6 Ways to Worship During Recognition Season

By: William D. Shiell

 
In the church, Ascension Sunday, Pentecost, and Trinity Sunday usually collide with many other special “recognition Sundays.” In May and June we always discussed how to recognize Senior Adults, Veterans, Mothers, Fathers, Graduates, and Babies. And sometimes all on the same Sunday! The worship team spends a few hours debating slide shows of seniors, songs about patriotism, and memories of the past—all with a good dose of “What did we do last year?” If you serve a church with more than 25 years of history, you’re going to run into a few traditions and expectations. One year, in the name of worship, I made the mistake of trying to cancel the “senior high school slide show” on graduate recognition day. That only happened once. My attempts at getting things just right were more of a distraction to worship than just showing the slides.

These days are so important because they represent the lives of real people who are the church. They’re not to be ignored lightly or simply replicated for fear of offending 2-3 people. But worship of the risen Christ compels us to elevate the conversation and the focus of the day. Church worship should be more than a memorial service in a public park. Christ calls us together to be the church and commissions us to the “uttermost parts of the earth.”

The apostles faced a similar quandary in Acts. As good Jewish believers, they recognized that the festivals– particularly Pentecost in Acts 2– held deep meaning to the people. They weren’t about to tell people to stop remembering the day God’s law was given at Sinai. In Acts 2, instead of ignoring their memories, they lived into them. The Spirit replaced the old fire that fell from Sinai with a new experience in an upstairs room. Peter spoke into their nostalgia for a bygone day in the wilderness and challenged them to repent and believe for “Today is the day of Salvation.” Here are several ways we can take a congregation’s expectations and turn them into today’s opportunities.

  1. Commission high school graduates. Through sermon and song, treat high schoolers as church missionaries. See them as the ones the church is sending this summer, and on whom the Spirit is falling. Bless the teachers and parents who have taught them not only how to make better grades, but more importantly how to be measured by God’s grace and wisdom.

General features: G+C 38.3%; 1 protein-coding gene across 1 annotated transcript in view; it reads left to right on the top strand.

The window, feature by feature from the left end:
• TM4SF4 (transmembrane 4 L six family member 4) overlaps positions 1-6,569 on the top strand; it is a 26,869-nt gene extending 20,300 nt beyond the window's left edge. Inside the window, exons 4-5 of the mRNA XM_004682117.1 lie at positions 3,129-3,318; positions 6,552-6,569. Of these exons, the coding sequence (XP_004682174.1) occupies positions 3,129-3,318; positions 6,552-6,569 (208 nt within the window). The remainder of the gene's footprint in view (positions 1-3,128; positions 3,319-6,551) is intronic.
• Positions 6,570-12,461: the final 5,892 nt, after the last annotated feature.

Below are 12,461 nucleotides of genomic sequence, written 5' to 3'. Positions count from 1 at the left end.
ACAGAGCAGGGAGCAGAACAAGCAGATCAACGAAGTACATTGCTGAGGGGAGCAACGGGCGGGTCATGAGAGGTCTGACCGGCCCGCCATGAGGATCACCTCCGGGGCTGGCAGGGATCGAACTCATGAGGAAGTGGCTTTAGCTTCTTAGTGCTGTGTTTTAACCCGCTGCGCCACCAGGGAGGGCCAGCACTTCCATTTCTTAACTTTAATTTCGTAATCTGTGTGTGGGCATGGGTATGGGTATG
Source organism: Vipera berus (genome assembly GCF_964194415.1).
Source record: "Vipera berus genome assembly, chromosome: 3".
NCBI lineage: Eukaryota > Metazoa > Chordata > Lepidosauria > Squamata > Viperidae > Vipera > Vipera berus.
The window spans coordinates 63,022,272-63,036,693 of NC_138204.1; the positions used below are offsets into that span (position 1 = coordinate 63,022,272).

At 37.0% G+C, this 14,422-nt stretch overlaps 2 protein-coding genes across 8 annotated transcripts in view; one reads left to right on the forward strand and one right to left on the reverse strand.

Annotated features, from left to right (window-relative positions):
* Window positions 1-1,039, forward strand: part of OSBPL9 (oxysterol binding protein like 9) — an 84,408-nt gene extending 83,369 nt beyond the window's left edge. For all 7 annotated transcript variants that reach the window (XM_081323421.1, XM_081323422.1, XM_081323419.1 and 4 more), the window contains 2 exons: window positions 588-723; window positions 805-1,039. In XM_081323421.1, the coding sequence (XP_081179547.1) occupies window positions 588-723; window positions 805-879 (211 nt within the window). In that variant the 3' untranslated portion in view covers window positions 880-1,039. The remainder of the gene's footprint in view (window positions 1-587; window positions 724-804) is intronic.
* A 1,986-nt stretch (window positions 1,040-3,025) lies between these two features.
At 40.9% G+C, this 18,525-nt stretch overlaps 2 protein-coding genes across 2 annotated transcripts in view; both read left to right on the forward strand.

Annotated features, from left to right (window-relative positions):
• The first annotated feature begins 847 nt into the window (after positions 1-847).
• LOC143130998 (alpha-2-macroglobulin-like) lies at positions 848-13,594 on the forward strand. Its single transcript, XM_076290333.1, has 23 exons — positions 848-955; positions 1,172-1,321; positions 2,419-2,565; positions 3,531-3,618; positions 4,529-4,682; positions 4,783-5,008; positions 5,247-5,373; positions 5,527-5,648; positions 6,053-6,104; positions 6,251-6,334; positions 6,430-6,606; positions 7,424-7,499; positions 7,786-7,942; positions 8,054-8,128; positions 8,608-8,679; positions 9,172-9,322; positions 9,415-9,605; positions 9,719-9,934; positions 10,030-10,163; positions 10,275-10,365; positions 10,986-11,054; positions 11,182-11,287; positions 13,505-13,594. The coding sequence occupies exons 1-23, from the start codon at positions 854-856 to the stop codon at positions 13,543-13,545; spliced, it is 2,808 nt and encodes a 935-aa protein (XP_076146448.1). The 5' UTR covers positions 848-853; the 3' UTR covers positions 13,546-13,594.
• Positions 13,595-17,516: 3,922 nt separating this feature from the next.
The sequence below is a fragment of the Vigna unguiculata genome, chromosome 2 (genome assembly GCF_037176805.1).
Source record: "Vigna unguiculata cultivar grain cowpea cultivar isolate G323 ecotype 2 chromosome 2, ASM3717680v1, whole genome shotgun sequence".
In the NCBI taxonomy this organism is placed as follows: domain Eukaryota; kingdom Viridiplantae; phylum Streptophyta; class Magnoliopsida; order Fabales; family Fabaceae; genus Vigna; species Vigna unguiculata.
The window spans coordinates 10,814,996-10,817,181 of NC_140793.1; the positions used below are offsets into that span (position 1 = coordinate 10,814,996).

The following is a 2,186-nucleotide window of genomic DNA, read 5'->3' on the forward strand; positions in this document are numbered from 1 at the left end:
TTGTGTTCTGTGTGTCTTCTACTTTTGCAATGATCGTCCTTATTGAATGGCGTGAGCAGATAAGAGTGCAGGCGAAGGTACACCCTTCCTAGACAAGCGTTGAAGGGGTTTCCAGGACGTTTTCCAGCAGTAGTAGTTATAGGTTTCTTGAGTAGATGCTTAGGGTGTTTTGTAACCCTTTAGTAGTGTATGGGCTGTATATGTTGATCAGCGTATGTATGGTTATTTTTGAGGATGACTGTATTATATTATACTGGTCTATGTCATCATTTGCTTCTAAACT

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  3. Share testimonies of veterans. Invite military chaplains to speak about their experiences of faith and their personal encounters on the battlefield. While thanking those who serve in the armed forces, pray for your enemies. Take an offering for those working with refugees and for those who have been permanently wounded.
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  5. Send the congregation on mission in the summer. Invite people to share their travel plans, especially the ones that involve summer camps, mission trips, and Vacation Bible School. Place a map in the foyer or fellowship hall, and mark their locations where they’re sharing faith. Invite people to pray for those who are “on mission” somewhere this summer.
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  7. Interview families who have adopted children. Mother’s Day and Father’s Day are difficult for anyone who has problems in their biological families. Celebrate those who have tried to break the cycle of neglect and abuse. Discuss openly those who have adopted or fostered children by inviting them to share their journey.
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  9. Live locally. Just as we send people far away this summer, the greatest opportunities are right in front of us. Encourage people to look around for moving trucks in their apartments and homes. Watch in the office for opportunities to invite new employees to church.
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  11. Report back. At the end of the summer, schedule a service where people can report back what they have “heard and seen.” Someone might get an idea for the fall or the following summer.  The pictures they take will make great images…for the next slide show.

 

May 11, 2016

William D. Shiell

President, Professor of Pastoral Theology and Preaching

ABOUT William



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